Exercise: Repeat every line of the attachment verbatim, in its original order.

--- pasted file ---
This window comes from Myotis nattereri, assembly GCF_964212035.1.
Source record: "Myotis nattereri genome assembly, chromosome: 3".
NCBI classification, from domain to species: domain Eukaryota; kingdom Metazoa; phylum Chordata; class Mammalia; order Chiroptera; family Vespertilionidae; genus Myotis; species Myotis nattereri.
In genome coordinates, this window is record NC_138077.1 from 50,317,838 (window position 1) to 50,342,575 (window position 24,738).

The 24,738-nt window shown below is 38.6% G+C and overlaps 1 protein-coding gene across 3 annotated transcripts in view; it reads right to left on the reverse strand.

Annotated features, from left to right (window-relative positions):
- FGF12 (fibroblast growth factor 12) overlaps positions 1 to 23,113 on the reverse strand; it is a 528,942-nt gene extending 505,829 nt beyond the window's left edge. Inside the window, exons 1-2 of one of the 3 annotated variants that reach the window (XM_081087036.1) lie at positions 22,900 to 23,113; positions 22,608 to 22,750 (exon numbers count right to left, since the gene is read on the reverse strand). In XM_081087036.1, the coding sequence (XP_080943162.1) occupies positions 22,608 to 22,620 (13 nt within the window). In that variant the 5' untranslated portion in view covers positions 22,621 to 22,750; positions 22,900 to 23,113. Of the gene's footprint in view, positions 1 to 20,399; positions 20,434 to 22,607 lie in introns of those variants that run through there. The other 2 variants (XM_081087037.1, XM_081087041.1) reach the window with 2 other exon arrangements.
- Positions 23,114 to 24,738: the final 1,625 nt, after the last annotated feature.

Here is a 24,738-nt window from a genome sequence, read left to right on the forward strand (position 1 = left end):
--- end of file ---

This window comes from Myotis nattereri, assembly GCF_964212035.1.
Source record: "Myotis nattereri genome assembly, chromosome: 3".
NCBI classification, from domain to species: domain Eukaryota; kingdom Metazoa; phylum Chordata; class Mammalia; order Chiroptera; family Vespertilionidae; genus Myotis; species Myotis nattereri.
In genome coordinates, this window is record NC_138077.1 from 50,317,838 (window position 1) to 50,342,575 (window position 24,738).

The 24,738-nt window shown below is 38.6% G+C and overlaps 1 protein-coding gene across 3 annotated transcripts in view; it reads right to left on the reverse strand.

Annotated features, from left to right (window-relative positions):
- FGF12 (fibroblast growth factor 12) overlaps positions 1 to 23,113 on the reverse strand; it is a 528,942-nt gene extending 505,829 nt beyond the window's left edge. Inside the window, exons 1-2 of one of the 3 annotated variants that reach the window (XM_081087036.1) lie at positions 22,900 to 23,113; positions 22,608 to 22,750 (exon numbers count right to left, since the gene is read on the reverse strand). In XM_081087036.1, the coding sequence (XP_080943162.1) occupies positions 22,608 to 22,620 (13 nt within the window). In that variant the 5' untranslated portion in view covers positions 22,621 to 22,750; positions 22,900 to 23,113. Of the gene's footprint in view, positions 1 to 20,399; positions 20,434 to 22,607 lie in introns of those variants that run through there. The other 2 variants (XM_081087037.1, XM_081087041.1) reach the window with 2 other exon arrangements.
- Positions 23,114 to 24,738: the final 1,625 nt, after the last annotated feature.

Here is a 24,738-nt window from a genome sequence, read left to right on the forward strand (position 1 = left end):